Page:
Life Coach: How stress reduces your brain power

Follow Sacha Crouch on Twitter: @sachacrouch

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If you’ve ever experienced a moment of heightened stress, during a car accident for example, you may have noticed your brain suddenly become hyper-alert. On the other hand, if you’ve ever experienced high stress over a longer period of time, you may have noticed the exact opposite — instead of feeling hyper-alert, you may have felt confused, unable to make decisions, and even memory impaired.

The reason for this apparent paradox is simple: your body is wired to deal well with short bouts of stress but is not wired to deal well with prolonged stress. Stress causes the release of chemicals in the body like adrenaline and cortisol, which enable us to react quickly to sudden stressful situations like seeing a child drowning in the ocean, or avoiding a car accident. As soon as one leaves the stressful situation the body’s healthy counter-stress system kicks in (the relaxation response) and chemical levels return to normal. However, under conditions of ongoing stress the body lacks the opportunity to return to homeostasis so continues releasing these chemicals in the body over prolonged periods.

Research shows that high levels of stress impair cognitive ability in several ways, such as:

• Reacting prematurely;
• Making greater mistakes in cognitive tasks;
• Poor memory;
• Greater use of stereotyped judgements;
• Slower performance in shifting attention between tasks;
• Reduced impulse control;
• Difficulty making decisions.

Further, our brain cells simply cannot deal with excessive levels of these chemicals and their ‘excited’ state, so they begin to decay and even die. Yes! Stress kills brain cells, reduces the rate at which new brain cells are created and leads to your brain aging.

However, the news is not all doom and gloom. Research now shows us that the brain is “plastic”, that is, new cells can be created in the brain. Meaning, we can undo the damaging effects on the brain of prolonged or traumatic stress. For so many reasons, therefore, it’s important to learn how to reduce chronic stress if you want to maintain a healthy working brain. Here’s my guide to getting your parasympathetic nerve system (the system responsible for relaxation) to kick into gear!

Strategies to reduce stress

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Getty Images

1. Exercise

Exercise is perhaps the number one way of dealing with stress. Not only does it burn up the excess adrenaline that is produced by stressful situations and return your blood sugar back to normal, but it also generates endorphins that go a long way to helping you feel like your old self again. If you’re feeling angry about something it’s a great way to get out your frustrations too.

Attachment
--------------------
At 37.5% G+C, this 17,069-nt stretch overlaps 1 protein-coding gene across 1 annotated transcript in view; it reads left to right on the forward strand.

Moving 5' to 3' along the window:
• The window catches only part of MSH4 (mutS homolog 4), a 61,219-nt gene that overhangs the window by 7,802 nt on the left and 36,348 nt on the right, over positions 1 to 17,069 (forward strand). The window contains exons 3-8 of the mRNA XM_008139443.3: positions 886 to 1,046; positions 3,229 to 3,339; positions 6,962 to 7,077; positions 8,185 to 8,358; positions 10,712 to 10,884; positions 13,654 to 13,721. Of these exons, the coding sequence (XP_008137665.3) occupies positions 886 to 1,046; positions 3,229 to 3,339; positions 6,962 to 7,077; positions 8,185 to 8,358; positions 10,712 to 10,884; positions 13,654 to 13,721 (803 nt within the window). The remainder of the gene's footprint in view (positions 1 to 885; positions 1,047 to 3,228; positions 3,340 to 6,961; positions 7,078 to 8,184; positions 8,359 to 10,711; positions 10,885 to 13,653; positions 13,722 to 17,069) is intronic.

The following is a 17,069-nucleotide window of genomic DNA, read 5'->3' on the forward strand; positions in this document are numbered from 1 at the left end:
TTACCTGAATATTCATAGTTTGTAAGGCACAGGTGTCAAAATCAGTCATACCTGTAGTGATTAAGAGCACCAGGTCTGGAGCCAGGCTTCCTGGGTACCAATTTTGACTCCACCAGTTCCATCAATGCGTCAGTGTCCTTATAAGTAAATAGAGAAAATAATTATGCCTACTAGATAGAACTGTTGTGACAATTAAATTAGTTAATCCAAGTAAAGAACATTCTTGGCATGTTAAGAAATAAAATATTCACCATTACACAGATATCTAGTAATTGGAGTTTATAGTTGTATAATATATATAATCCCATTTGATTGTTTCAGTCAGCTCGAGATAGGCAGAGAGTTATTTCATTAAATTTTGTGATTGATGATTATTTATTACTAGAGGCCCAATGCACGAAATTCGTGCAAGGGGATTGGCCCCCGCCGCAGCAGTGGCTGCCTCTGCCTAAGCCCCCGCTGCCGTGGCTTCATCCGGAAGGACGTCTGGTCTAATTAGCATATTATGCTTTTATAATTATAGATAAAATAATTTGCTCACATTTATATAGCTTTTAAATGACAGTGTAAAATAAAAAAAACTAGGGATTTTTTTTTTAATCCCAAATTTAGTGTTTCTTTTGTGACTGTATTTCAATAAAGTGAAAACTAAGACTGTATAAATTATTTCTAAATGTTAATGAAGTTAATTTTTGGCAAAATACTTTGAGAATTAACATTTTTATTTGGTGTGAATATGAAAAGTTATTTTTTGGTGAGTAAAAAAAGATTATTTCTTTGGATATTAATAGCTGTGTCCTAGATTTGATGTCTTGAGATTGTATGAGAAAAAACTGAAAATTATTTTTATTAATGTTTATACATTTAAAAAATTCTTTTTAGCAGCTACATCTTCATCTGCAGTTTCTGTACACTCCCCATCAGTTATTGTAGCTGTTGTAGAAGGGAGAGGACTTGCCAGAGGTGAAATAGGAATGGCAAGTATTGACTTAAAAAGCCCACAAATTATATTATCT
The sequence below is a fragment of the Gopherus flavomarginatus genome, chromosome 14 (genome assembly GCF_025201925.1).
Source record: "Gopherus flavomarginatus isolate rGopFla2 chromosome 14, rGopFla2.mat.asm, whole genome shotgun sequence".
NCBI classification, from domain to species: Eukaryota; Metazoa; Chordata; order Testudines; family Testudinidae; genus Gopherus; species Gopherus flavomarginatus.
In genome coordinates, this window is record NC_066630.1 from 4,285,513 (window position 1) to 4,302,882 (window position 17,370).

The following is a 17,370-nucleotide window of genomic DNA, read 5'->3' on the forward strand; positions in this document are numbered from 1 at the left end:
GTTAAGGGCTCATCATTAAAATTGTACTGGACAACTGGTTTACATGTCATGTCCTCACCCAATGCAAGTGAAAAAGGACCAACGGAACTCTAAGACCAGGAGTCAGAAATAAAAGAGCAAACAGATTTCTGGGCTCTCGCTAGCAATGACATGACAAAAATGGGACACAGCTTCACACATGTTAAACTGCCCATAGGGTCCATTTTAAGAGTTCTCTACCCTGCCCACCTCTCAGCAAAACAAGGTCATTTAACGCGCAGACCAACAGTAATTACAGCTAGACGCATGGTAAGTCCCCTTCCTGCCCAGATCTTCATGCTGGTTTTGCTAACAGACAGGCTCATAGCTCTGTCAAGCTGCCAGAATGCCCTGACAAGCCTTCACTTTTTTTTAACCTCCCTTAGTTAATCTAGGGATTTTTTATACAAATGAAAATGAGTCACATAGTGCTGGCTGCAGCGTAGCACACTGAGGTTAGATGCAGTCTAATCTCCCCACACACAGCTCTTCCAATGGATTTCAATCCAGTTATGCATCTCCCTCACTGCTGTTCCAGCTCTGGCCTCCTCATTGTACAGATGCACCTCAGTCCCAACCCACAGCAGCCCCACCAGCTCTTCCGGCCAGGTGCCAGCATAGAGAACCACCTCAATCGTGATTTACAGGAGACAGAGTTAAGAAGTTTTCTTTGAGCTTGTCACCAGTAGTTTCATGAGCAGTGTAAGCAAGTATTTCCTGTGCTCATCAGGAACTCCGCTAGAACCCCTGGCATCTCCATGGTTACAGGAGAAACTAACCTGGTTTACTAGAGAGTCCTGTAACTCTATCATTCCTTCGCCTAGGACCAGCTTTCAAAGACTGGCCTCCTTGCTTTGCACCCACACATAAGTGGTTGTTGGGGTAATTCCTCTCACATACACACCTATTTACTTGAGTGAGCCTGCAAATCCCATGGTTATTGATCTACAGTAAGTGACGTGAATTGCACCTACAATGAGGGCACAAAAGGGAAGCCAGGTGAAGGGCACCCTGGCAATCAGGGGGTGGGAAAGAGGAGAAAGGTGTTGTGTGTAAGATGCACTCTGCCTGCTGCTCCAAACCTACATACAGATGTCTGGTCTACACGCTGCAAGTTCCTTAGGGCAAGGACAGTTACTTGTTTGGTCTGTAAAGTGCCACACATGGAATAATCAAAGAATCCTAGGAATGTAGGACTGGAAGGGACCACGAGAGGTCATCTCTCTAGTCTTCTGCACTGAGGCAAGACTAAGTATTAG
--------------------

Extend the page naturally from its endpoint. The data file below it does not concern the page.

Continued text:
2. Write it down

A key contributor to stress is excessive worry and an inability to stop thinking about work at the end of the day. Also, sometimes it can be difficult to tell other people how you’re feeling, but it is important to have a ‘release-valve’ for your feelings of stress. Spend 15 minutes at the end of your work day writing down anything bothering you or even brainstorm a list of things you need to remember for the next day so you can stop thinking about it.

3. Humour

Laughing, or even just smiling (even when you don’t mean it!), causes the release of endorphins in your brain. Try watching a few episodes of your favourite sitcom if you’re feeling particularly stressed, or for even more of the laughter factor, watch a DVD of your favourite comedian. When we spend time with friends we usually laugh and smile a lot too, so just simply being with your friends can help you to relax, even without offloading your problems.

4. Pets

Scientists have found that having a pet can reduce chronic stress and even lengthen your life. Just spending time with a cherished pet reduces cortisol levels and increases the feel-good hormone serotonin in your brain. Stroking your favourite pet has even been shown to decrease blood pressure. It’s not uncommon for many pet-owners to tell their troubles to their pet too—give it a go! Take advantage of your furry one’s listening ear.

5. Relaxation and meditation

You don’t have to be Buddhist to reap the benefits of meditation. Just taking ten minutes out of each day to fully relax your body and empty your mind can have a myriad of health benefits, not least of which is a major reduction in stress. Meditation is said to reduce your chronic stress levels as well as improve your ability to deal with future stressors.

Author of 'De-stress Your Success: Get More of What You Want with Less Time, Stress and Effort', Sacha Crouch is a business, executive and life coach who helps people create the work and lives they love. For other free lifestyle resources visit

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